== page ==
As conflict continues to roil neighbouring Yemen, the sultanate of Oman has maintained its stalwart support for efforts to bring all parties to the negotiating table to end the crisis and restore calm, experts and strategy analysts said.
The establishment of peace and stability in Yemen is in Oman’s interest, they said, as tensions across the border place tremendous pressure on its security.
Maintaining security in the Strait of Hormuz and the Arabian Sea is also a priority for the Omani government, they said, noting that to this end, Omani forces have been working to ensure sea routes are not used for illegal activity, such as arms smuggling from Iran's Islamic Revolutionary Guard Corps (IRGC) to the Houthis (Ansarallah).
"Any discussion of Oman’s interception of arms shipments from Iran to the Houthis must be based on official statements issued by Omani forces," strategy expert and analyst Khalfan bin Rashed told Al-Mashareq.
Without official confirmation from the armed forces, not much can be said on this matter, he said, "but what is certain is that Oman has not and will not allow the passage of any weapons, whether by sea or border crossings with Yemen".
"Some international arms smuggling gangs may use trucks with Omani plates, but that does not mean that they are affiliated with the sultanate," he said.
Neither is Oman’s maritime border the only route Yemen-bound smugglers attempt, he added, noting that some arms shipments are sent via Somalia, and from there across the Red Sea and international waters to Yemeni ports.
"[Arab] coalition forces know very well that Oman is not a party to any armed conflict, and does not take sides with one party against another, and has excellent relations with all countries," he said.
This enables the sultanate "to be a neutral and even-handed side that can be trusted in the search for peaceful solutions to end the deteriorating situation in Yemen", he added.
Oman seeks regional stability
Rumours that arms have been smuggled from Iran into Yemen via the Omani border are not based on any evidence, political analyst Seif bin Hamad told Al-Mashareq.
"Oman is keen on spreading peace in the region and it is not in its interest to turn a blind eye to illegal activity," he said, adding that Omanis "do not barter away peace in the region".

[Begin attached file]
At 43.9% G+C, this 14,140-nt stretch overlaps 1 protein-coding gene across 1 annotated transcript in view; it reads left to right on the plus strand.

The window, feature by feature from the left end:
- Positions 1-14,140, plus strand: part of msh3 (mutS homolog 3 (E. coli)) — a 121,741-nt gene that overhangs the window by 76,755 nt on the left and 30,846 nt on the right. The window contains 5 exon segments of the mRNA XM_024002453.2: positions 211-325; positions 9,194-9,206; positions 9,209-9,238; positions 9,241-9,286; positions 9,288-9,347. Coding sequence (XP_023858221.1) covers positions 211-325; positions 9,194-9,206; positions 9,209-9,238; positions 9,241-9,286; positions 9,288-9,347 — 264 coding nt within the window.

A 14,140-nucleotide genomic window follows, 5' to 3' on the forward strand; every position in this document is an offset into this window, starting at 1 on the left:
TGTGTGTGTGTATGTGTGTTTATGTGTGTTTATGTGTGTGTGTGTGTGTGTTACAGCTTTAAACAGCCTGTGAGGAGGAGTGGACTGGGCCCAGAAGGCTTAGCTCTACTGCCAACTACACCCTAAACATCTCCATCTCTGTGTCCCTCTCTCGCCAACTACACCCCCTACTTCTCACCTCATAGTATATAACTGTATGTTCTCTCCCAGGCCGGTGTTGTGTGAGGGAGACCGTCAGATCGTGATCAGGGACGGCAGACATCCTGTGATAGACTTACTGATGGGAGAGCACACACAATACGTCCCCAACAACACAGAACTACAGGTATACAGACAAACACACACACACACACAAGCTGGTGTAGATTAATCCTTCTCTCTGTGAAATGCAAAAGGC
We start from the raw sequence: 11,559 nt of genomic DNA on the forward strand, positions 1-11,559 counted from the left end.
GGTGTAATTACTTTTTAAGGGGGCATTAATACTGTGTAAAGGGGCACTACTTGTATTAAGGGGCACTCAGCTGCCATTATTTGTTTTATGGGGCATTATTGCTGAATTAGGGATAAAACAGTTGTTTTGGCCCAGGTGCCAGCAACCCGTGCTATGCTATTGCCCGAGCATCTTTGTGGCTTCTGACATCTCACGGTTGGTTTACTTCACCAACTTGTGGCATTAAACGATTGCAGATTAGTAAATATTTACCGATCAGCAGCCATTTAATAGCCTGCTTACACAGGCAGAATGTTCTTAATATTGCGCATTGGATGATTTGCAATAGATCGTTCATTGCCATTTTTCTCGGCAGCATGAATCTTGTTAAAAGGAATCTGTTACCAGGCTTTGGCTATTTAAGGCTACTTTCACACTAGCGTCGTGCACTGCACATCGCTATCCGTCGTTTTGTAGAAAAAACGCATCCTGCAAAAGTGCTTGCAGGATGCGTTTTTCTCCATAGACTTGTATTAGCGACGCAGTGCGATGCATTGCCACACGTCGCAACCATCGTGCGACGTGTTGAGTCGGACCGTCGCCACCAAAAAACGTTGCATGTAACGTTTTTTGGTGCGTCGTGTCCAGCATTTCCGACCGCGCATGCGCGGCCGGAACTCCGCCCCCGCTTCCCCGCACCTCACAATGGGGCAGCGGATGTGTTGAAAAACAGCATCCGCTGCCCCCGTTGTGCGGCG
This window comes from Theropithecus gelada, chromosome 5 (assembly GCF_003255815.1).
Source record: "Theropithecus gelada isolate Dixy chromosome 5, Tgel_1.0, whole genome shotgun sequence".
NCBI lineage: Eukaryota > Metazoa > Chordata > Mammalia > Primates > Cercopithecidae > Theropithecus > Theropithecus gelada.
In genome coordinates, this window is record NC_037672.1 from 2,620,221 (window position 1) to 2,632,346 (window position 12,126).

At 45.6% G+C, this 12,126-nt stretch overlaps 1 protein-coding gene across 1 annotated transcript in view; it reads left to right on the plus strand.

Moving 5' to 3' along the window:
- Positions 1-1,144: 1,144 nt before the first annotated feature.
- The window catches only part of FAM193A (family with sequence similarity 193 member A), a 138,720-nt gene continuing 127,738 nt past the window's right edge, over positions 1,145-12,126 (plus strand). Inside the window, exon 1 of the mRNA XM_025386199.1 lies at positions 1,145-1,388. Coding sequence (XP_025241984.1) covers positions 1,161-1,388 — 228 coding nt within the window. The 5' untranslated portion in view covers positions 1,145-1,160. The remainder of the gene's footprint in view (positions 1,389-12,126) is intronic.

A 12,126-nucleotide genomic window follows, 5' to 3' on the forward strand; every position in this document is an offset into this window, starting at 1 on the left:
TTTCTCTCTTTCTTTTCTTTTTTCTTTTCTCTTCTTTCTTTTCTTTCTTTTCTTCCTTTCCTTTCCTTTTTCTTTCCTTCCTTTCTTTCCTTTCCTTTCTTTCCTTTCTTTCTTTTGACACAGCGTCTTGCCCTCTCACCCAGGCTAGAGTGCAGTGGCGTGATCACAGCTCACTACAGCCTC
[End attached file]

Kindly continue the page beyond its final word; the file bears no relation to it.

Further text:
He noted that the sultanate has "hosted many meetings between the [warring] parties in order to find solutions to alleviate the suffering of Yemenis in many aspects of their lives, including health, security, food and education".
Oman also has been helping to provide treatment to those who have been wounded in Yemen, he added, treating some in its own hospitals and sending others abroad for treatment at its own expense.
This is a role "that is appreciated by both Yemenis and the international community", he said.
The sultanate is keen to see stability in the Gulf region, said Yusuf bin Alawi bin Abdullah, Oman's Minister Responsible for Foreign Affairs.
"We firmly believe in the necessity of the establishment of stability, and nothing more, because anything other than the achievement of stability will lead to all of us in the Gulf losing," he had said in previous statements to the press.
"Oman is capable of securing its maritime and land borders effectively and capably, and everyone knows that," said a senior Omani security source, who spoke with Al-Mashareq on background.
"In the event of any breach, our forces will be ready to respond immediately."
"We do not seek to cause tension in the region, and it is not in our values to create a media fuss that is of no benefit and does not lead to finding solutions that support our brothers in Yemen or help restore calm in their country," he said.
Confronting arms smuggling
"Oman is a country that maintains balance and operates in accordance with the policy of positive neutrality to remain acceptable to all parties," Yemeni political researcher Adnan al-Humairi told Al-Mashareq.
Some media outlets have reported the smuggling of weapons through Oman to the Houthis, he said, but these reports have been refuted by the Omani authorities.
"A state like Oman generally cannot facilitate the smuggling of arms," he said, noting however that this could be difficult to enforce as "Yemen and Oman share long maritime and land borders".
"The issue of arms smuggling to the Houthis took on geopolitical dimensions after it was reported that some weapons were smuggled through Oman, ignoring the fact that Yemen has a long coastline that opens onto the Gulf of Aden and the Arabian Sea," said Yemeni political researcher Yassin al-Tamimi.
This coastline is supposedly controlled by the Arab coalition, he told Al-Mashareq, adding that in his assessment of the situation, Oman has been very careful to remain a neutral party to the conflict in Yemen.
Addressing the sultanate's potential role in intercepting arms shipments to the Houthis from the elite Quds Force of Iran's IRGC (IRGC-QF), he said, "Oman is certainly doing its utmost to contain any further escalation of the crisis and the war in Yemen, which is a clear Omani policy".